Fifty Shades of Gender Roles: Relationships in the Eyes of Popular Media

Having sold over 100 million copies in 52 different languages and by breaking the record for fastest-selling paperback book, it is clear that Fifty Shades of Grey has left an impression on current readers. Not to mention the highly anticipated 2015 film adaptation and the board game- yes a game was actually made based on the book- to go along with the success of the franchise, one can only imagine why this novel has enraptured so many.

Since I am one of the few who have not read Fifty Shades of Grey or its sequels, I only have a superficial viewpoint of the books itself. But after reading an article by Edwin Smith of The Telegraph, I became curious about some of Smith’s points over the books influence and people’s reactions in their own relationships. Smith makes the point that in a very progressive era, specifically for feminism, Fifty Shades of Grey shows how our culture is still somewhat stuck in older gender roles- however in a more modern way- and how people today are willing to fit any norm to find a partner. Smith goes as far to say that for men “in 2014, we might often stand a better chance in the arena of dating if we appear to be a bit more like Mr. Grey, and a bit less like … well, ourselves.”

This point, though saddening, can be seen as somewhat true to today’s standards in relationships. For example, when prom season was rolling around, a girl I knew truly did not want her boyfriend to waste so much money on one night, so she paid for the tickets. However nice this gesture was, other girls thought it was bizarre because they truly believed that it was the guys place to pay for everything. And although the idea that one person must be dominant and the other submissive in the relationship no longer applies to all areas, it still exists in places such as who is paying for dinner?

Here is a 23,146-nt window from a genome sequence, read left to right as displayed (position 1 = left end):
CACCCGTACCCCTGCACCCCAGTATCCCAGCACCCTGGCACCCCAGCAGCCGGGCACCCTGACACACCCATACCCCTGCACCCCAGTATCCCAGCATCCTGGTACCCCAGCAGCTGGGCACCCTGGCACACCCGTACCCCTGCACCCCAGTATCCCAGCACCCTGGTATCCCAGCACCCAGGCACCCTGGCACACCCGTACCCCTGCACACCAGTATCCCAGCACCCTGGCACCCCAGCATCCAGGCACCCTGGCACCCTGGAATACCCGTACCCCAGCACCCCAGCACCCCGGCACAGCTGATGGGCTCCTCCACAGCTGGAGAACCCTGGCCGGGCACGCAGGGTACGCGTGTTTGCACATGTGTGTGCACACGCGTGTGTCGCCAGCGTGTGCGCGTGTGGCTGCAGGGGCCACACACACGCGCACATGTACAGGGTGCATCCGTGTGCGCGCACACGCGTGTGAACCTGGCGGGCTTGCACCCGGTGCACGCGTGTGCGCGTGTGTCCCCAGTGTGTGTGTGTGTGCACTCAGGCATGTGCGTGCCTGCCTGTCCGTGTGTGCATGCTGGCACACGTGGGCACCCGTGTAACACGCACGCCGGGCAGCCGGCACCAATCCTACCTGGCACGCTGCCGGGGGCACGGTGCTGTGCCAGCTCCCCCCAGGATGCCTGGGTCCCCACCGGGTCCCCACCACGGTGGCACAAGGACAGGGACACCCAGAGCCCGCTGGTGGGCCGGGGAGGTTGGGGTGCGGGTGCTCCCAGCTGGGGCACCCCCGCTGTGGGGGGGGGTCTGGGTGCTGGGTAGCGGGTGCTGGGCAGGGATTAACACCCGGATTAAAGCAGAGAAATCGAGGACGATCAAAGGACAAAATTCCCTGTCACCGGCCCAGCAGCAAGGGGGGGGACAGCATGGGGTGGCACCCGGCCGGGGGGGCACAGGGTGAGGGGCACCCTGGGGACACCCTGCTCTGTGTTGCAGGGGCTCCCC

These restrictions limit the amount of vulnerability and closeness that two people can share. If they were to act as themselves and not conform to roles, each partner would be given the opportunity to experience what a real, loving relationship feels like. However, people today are so engrained with stereotypes that it is hard to except people who are truly being themselves, who might spread themselves across many different types of roles instead of just the ones designated to their kind.

This alienation of total freedom from gender norms is how people get the idea in their head that they must change themselves to impress others and vice versa. One can find countless blogs and Youtube videos dedicated to how you should look or act to attract someone else. For example, earlier this year popular Vine maker Nash Grier posted a video about what he wanted from a girl. Albeit this video meant no harm, Grier received a ton of backlash seeing as he was telling his mostly young female audience how they should not be themselves to attain a guy. Yet girls are not the only ones who suffer from these pressures. These norms expect young men to be powerful and aloof, but do not allow them to be as emotionally invested in the relationship. Plus, we can’t forget how in gay and lesbian relationships society always expects one to be the “man” and the other the “women” of the partnership when clearly they are just two people enjoying a relationship.

Now, to an extent, it is debatable how progressive or digressive relationships like that of Grey and Steele in Fifty Shades of Grey is, depending upon how you view their dominant/submissive relationship and the entire nature of the book, but that is not the point. It is undeniable that the notion of changing yourself for love is predominant in the book, in other forms of media, and in our culture as well, and it is my hope that with a little more sensitivity to future partners that everyone can learn to use themselves to find their other half rather than looking to models of what people should be like because those forms are so grossly incompatible with modern day people and relationships.

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